Where wurst is best.
There was no mistaking it; caraway buried in Brauhaus Schmitz’s bratwurst like little savory anise landmines. Ginger, mace and clove also pervaded the pork sausage, but the caraway dominated, sure and confident as hell. The spice is traditional, and tradition is the unbendable backbone of this Prussian-blue beer hall.
Brauhaus is the brainchild of German-born, Upper Darby-bred Doug Hager and Jersey girl Kelly Schmitz, who met in 2002 while Hager was waiting tables at Ludwig’s. After marrying and moving to Cologne for two years, the couple returned to Philly and transformed a dilapidated furniture store—the mezzanine sold them on the offbeat property and South Street location—into a grand Teutonic taproom replete with salvaged church pew booths, soaring ceilings and cedar arches.
From waitresses’ dirndl costumes to the continent-sized schnitzels, Brauhaus Schmitz is an authentic recreation, but for executive chef Jeremy Nolen, late of Coquette, being beholden to tradition is both a blessing and curse.
The ridiculous portions exemplify the latter. You know the brontosaurus rack they prop on Fred’s driver-side window in the Flintstone’s intro? That was the schweinshaxe, a mustard-rubbed rotisserie Berkshire pork shank. Crispy schnitzel extended over my plate like an awning, shading errant crumbs on the handsome tables Hager built with his brother and designer Brian Leahy. “It’s German,” seems to be the default explanation for the monstrous portions. So is Heidi Klum, and she’s looking pretty trim.
I’m sure certain customers appreciate the largesse. My grandparents, for instance, would pop their stents for portions this big. But the value is an illusion, because even with two sides, $20 is a lot to spend for what is essentially pounded pork and breadcrumbs. Give me half the portion, at half the price.
I probably only ate $8 worth of the jägerschnitzel, the “hunter’s-style” cutlet smothered in wild mushroom and onion sauce. This was partly because of size, partly because of the nasty gravy. Loose, lumpy and tobacco-brown, it tasted burned and looked better suited to a restaurant called Brauhaus Shits. But my server was so nervously nice, I doggy-bagged the remainder out of politeness. Fortunately, a bum who looked like Rickety Cricket took it off my hands. Thanks, South Street.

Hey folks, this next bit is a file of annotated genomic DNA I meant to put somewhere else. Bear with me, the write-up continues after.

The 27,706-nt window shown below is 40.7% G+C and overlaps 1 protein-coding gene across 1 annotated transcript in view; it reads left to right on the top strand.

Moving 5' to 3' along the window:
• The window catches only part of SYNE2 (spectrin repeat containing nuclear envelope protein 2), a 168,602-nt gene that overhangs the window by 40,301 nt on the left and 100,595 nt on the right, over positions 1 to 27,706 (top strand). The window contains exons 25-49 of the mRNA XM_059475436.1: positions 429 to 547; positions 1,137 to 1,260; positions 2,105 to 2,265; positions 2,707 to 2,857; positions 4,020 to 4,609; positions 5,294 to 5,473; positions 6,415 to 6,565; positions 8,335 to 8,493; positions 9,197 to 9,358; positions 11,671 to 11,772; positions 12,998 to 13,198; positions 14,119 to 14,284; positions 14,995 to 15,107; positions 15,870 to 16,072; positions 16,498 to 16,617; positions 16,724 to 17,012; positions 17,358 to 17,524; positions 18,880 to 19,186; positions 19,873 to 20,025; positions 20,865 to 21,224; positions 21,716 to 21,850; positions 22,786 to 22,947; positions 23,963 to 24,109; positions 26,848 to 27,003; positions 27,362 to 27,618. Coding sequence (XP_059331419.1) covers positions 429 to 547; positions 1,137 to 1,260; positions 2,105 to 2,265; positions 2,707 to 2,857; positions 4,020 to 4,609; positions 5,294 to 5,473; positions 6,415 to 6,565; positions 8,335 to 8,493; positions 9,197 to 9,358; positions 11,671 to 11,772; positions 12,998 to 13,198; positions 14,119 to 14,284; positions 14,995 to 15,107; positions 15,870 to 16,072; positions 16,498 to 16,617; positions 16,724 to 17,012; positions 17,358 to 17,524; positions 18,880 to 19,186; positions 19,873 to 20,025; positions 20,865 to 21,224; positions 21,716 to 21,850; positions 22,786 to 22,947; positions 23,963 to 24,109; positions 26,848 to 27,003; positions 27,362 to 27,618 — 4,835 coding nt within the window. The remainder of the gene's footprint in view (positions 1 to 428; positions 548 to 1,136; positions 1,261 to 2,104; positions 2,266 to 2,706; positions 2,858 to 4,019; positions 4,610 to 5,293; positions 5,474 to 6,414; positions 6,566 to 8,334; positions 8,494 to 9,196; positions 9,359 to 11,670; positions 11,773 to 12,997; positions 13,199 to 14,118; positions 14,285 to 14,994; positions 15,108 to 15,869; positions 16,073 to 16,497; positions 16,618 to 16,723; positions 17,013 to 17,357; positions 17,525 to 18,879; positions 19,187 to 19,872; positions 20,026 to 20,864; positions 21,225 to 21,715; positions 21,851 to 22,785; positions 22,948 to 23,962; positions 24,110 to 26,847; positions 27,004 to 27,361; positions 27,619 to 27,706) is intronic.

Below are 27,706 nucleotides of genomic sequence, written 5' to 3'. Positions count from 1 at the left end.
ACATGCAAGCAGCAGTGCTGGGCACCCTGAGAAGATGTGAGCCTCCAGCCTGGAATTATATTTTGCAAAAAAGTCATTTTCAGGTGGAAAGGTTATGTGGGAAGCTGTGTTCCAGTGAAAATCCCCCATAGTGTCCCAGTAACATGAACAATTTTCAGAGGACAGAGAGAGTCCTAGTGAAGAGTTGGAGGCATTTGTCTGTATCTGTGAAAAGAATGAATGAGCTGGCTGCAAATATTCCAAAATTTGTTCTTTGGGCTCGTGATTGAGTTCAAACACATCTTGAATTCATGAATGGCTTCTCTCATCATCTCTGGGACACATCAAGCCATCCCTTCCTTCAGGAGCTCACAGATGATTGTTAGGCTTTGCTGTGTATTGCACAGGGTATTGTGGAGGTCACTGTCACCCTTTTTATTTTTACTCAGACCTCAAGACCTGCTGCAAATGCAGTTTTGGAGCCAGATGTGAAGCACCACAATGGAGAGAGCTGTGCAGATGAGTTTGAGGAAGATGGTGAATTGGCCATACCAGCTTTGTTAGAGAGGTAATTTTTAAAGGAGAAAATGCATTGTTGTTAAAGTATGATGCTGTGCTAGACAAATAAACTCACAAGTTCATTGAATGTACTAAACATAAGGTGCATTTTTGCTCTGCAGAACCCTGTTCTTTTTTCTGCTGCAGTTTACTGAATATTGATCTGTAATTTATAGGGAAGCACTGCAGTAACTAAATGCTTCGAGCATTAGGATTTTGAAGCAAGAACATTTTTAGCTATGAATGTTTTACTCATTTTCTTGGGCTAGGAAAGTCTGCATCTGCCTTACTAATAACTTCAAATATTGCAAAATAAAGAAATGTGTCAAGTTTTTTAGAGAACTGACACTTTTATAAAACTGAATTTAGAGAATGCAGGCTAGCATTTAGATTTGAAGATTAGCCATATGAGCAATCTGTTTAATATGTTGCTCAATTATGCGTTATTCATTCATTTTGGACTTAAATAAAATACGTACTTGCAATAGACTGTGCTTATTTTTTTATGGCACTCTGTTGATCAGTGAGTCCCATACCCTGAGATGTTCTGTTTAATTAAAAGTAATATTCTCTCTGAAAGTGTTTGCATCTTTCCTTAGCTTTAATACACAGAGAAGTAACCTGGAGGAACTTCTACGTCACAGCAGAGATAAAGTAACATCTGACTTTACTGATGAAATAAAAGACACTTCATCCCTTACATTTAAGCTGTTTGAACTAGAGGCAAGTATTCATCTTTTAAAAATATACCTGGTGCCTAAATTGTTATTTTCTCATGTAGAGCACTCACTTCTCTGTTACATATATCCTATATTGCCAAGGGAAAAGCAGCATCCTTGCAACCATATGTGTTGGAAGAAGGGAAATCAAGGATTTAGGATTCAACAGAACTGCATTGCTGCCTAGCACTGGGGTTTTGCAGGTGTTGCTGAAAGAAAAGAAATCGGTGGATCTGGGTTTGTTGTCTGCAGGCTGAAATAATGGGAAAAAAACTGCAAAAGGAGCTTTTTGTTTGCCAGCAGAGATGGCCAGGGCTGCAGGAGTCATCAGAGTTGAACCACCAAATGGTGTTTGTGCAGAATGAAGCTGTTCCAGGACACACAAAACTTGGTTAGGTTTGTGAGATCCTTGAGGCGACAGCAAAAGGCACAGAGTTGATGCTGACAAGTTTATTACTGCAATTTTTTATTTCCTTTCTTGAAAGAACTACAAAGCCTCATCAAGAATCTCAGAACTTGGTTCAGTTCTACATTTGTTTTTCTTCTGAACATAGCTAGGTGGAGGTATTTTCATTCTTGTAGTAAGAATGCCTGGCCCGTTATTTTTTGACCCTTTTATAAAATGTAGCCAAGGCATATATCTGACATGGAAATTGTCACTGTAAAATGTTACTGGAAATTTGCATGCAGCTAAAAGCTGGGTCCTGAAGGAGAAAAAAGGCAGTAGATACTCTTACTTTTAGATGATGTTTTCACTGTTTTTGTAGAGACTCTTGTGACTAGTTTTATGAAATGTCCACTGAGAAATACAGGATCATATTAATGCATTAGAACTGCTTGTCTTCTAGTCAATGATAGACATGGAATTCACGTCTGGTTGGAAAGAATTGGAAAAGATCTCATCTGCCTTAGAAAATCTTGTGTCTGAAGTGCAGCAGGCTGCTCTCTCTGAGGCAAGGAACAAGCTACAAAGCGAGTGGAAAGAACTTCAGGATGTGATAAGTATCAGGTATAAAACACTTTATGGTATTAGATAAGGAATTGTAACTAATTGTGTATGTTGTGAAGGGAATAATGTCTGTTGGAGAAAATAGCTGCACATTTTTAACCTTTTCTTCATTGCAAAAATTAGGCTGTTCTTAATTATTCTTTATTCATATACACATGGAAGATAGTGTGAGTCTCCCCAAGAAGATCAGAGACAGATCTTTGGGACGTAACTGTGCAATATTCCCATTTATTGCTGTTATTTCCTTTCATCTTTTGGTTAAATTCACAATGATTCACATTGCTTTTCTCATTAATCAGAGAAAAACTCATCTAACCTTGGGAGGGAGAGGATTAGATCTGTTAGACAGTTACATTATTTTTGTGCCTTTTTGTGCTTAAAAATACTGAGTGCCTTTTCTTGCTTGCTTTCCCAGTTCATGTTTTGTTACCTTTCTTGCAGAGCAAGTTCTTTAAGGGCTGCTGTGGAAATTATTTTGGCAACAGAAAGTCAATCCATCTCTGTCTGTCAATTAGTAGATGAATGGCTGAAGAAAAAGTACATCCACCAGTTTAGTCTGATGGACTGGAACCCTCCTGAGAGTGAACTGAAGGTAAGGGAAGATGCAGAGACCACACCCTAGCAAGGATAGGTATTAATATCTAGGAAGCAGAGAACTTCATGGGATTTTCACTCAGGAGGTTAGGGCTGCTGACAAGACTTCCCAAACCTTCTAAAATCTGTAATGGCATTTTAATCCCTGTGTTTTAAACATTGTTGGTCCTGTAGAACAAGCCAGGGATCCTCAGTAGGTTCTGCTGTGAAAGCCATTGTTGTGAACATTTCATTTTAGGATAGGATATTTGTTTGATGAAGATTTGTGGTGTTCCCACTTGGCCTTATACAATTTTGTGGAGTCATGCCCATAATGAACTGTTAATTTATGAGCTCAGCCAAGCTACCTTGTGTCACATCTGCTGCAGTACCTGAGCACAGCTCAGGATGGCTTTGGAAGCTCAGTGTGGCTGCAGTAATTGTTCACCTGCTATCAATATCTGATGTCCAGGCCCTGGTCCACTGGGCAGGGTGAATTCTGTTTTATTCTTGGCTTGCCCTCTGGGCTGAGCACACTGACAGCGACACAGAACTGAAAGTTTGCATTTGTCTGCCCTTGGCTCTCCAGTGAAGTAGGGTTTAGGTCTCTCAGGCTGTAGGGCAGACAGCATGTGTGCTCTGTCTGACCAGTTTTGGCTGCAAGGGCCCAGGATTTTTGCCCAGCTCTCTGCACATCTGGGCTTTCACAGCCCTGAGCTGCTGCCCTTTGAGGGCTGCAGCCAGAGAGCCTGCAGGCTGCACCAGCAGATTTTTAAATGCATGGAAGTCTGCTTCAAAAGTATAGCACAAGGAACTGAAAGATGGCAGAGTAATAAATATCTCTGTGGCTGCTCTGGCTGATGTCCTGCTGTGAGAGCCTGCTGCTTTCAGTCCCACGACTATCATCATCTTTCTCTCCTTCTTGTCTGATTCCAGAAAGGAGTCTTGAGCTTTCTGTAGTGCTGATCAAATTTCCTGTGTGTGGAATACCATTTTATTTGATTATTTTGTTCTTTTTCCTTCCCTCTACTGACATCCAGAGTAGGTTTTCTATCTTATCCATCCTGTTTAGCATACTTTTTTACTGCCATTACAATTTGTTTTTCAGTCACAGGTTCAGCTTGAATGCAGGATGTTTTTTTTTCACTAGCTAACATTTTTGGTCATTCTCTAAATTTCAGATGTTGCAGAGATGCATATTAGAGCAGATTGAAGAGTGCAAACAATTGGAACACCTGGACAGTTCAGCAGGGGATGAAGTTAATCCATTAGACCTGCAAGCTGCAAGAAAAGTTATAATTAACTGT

Blandness is another German cuisine stereotype Brauhaus Schmitz enforced on occasion. The pork shank, schnitzel and dense potato dumpling all so severely lacked salt, I found it hard to reconcile them with Nolen’s other, wonderfully flavored items like the extraordinary bratwurst and sweet-and-sour cabbage that got its dynamic twang (and vivid magenta hue) from red wine vinegar and red currant preserves. A slice of brat, cabbage draped about it like garish pink garland, a smack of the hot German mustard from the quaint ceramic pots on each table … I don’t know a more perfect bite. Nolen knows his way around these classics, having cooked at Reading’s utmost private German clubs.
With the exception of the bratwurst, Nolen imports all the sausages from Reiker’s Meats, a German butcher in Fox Chase. I would encourage him to make more in-house if Reiker’s weren’t so good. Their delicate, ivory veal-and-pork weisswurst offered hints of mace, parsley and lemon zest, a bright equalizer for the springy, nutmeg-dusted spaetzle tossed in melted butter. I washed it down with Leipziger Gose, an exhilarating, unfiltered, hazy yellow chameleon with pilsner crispness, witbier effervescence and the lip-puckering finish of a great Belgian Geuze. “We are the first in Philadelphia to offer this beer on draught,” touts Brauhaus’ menu, and for that I am grateful.
Hager has assembled 19 other draughts—80 bottles too—on three systems, including one tower whose blue-and-white calico, Slovenian porcelain base had been collecting dust in Schmitz’s father’s attic for years. Despite Pennsylvania’s German heritage, many of the beers at Brauhaus are uncommon in these parts, so drink up.
To complement, there’s a menu of cheap bar snacks. The excellent salt-crusted Bavarian pretzel, baked by Nolen’s wife Jessica, was one such treat, exhaling yeasty steam as I pulled the warm twist apart. She also does desserts, including fine sachertorte. The dark chocolate puck laced with apricot jam is—gasp!—actually Austrian in origin. Maybe that German backbone isn’t so unbendable after all. ■
Hours: Sun.-Thurs., 11:30am-10:30pm; Fri.-Sat., 5pm-11pm. Late-night menu till midnight. Bar till 2am.
Atmosphere: Sky-blue walls and sky-high ceilings framing a bierhall furnished with warm wood, exposed brick and thirsty patrons.
Service: Friendly, if a bit unsteady.
Food: Transportingly delicious, or enormous and underseasoned.
Dinner with Luke Palladino